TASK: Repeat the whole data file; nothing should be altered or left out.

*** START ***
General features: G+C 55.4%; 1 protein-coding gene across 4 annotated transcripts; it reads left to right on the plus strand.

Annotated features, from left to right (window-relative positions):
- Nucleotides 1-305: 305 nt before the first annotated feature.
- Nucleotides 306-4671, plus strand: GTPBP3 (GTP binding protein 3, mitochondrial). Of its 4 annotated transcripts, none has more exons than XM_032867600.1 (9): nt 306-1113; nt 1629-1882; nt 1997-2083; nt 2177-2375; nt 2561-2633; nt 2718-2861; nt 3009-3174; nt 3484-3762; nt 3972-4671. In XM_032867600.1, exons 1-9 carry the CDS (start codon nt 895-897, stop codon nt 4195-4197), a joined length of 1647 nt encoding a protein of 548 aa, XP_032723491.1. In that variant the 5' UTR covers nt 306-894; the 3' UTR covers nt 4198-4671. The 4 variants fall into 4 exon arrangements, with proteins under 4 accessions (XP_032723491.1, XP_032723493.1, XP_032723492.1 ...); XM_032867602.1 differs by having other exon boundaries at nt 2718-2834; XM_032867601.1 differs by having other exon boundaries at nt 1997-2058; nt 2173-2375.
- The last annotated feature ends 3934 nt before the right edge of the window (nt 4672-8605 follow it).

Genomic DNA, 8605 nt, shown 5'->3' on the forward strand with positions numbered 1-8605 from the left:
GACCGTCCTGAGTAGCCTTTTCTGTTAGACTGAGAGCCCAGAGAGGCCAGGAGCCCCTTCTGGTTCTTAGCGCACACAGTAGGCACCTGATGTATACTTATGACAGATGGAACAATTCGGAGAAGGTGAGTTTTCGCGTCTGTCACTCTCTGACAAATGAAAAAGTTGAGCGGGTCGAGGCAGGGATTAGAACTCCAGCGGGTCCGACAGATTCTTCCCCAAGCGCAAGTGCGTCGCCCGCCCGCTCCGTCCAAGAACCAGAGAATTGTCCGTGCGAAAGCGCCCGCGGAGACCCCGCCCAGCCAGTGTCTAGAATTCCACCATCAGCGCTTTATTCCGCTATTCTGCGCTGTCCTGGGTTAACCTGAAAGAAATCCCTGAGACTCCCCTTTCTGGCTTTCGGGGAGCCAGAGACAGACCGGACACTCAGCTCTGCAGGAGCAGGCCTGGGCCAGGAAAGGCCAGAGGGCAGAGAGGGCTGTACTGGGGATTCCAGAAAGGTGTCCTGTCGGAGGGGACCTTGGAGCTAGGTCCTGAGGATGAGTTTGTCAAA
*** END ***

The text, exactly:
General features: G+C 55.4%; 1 protein-coding gene across 4 annotated transcripts; it reads left to right on the plus strand.

Annotated features, from left to right (window-relative positions):
- Nucleotides 1-305: 305 nt before the first annotated feature.
- Nucleotides 306-4671, plus strand: GTPBP3 (GTP binding protein 3, mitochondrial). Of its 4 annotated transcripts, none has more exons than XM_032867600.1 (9): nt 306-1113; nt 1629-1882; nt 1997-2083; nt 2177-2375; nt 2561-2633; nt 2718-2861; nt 3009-3174; nt 3484-3762; nt 3972-4671. In XM_032867600.1, exons 1-9 carry the CDS (start codon nt 895-897, stop codon nt 4195-4197), a joined length of 1647 nt encoding a protein of 548 aa, XP_032723491.1. In that variant the 5' UTR covers nt 306-894; the 3' UTR covers nt 4198-4671. The 4 variants fall into 4 exon arrangements, with proteins under 4 accessions (XP_032723491.1, XP_032723493.1, XP_032723492.1 ...); XM_032867602.1 differs by having other exon boundaries at nt 2718-2834; XM_032867601.1 differs by having other exon boundaries at nt 1997-2058; nt 2173-2375.
- The last annotated feature ends 3934 nt before the right edge of the window (nt 4672-8605 follow it).

Genomic DNA, 8605 nt, shown 5'->3' on the forward strand with positions numbered 1-8605 from the left:
GACCGTCCTGAGTAGCCTTTTCTGTTAGACTGAGAGCCCAGAGAGGCCAGGAGCCCCTTCTGGTTCTTAGCGCACACAGTAGGCACCTGATGTATACTTATGACAGATGGAACAATTCGGAGAAGGTGAGTTTTCGCGTCTGTCACTCTCTGACAAATGAAAAAGTTGAGCGGGTCGAGGCAGGGATTAGAACTCCAGCGGGTCCGACAGATTCTTCCCCAAGCGCAAGTGCGTCGCCCGCCCGCTCCGTCCAAGAACCAGAGAATTGTCCGTGCGAAAGCGCCCGCGGAGACCCCGCCCAGCCAGTGTCTAGAATTCCACCATCAGCGCTTTATTCCGCTATTCTGCGCTGTCCTGGGTTAACCTGAAAGAAATCCCTGAGACTCCCCTTTCTGGCTTTCGGGGAGCCAGAGACAGACCGGACACTCAGCTCTGCAGGAGCAGGCCTGGGCCAGGAAAGGCCAGAGGGCAGAGAGGGCTGTACTGGGGATTCCAGAAAGGTGTCCTGTCGGAGGGGACCTTGGAGCTAGGTCCTGAGGATGAGTTTGTCAAA